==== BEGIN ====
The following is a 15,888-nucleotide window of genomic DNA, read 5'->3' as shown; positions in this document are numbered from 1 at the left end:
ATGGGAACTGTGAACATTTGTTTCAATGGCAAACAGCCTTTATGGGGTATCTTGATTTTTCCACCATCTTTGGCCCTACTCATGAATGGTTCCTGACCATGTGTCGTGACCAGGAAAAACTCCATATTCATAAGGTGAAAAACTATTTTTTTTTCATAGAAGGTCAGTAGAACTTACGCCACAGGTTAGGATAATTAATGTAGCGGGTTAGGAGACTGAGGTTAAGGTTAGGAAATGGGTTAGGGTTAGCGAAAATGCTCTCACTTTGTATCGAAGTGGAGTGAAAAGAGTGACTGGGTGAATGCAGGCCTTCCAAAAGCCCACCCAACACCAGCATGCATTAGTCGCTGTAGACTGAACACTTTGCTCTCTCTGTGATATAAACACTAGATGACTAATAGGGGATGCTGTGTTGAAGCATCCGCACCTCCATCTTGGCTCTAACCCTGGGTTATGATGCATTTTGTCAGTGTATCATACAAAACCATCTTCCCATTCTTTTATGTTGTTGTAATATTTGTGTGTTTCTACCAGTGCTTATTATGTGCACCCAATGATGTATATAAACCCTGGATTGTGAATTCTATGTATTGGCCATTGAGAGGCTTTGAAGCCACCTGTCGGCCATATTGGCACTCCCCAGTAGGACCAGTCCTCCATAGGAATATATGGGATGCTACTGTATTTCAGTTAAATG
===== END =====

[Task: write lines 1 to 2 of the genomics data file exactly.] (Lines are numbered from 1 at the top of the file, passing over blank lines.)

The following is a 15,888-nucleotide window of genomic DNA, read 5'->3' as shown; positions in this document are numbered from 1 at the left end:
ATGGGAACTGTGAACATTTGTTTCAATGGCAAACAGCCTTTATGGGGTATCTTGATTTTTCCACCATCTTTGGCCCTACTCATGAATGGTTCCTGACCATGTGTCGTGACCAGGAAAAACTCCATATTCATAAGGTGAAAAACTATTTTTTTTTCATAGAAGGTCAGTAGAACTTACGCCACAGGTTAGGATAATTAATGTAGCGGGTTAGGAGACTGAGGTTAAGGTTAGGAAATGGGTTAGGGTTAGCGAAAATGCTCTCACTTTGTATCGAAGTGGAGTGAAAAGAGTGACTGGGTGAATGCAGGCCTTCCAAAAGCCCACCCAACACCAGCATGCATTAGTCGCTGTAGACTGAACACTTTGCTCTCTCTGTGATATAAACACTAGATGACTAATAGGGGATGCTGTGTTGAAGCATCCGCACCTCCATCTTGGCTCTAACCCTGGGTTATGATGCATTTTGTCAGTGTATCATACAAAACCATCTTCCCATTCTTTTATGTTGTTGTAATATTTGTGTGTTTCTACCAGTGCTTATTATGTGCACCCAATGATGTATATAAACCCTGGATTGTGAATTCTATGTATTGGCCATTGAGAGGCTTTGAAGCCACCTGTCGGCCATATTGGCACTCCCCAGTAGGACCAGTCCTCCATAGGAATATATGGGATGCTACTGTATTTCAGTTAAATG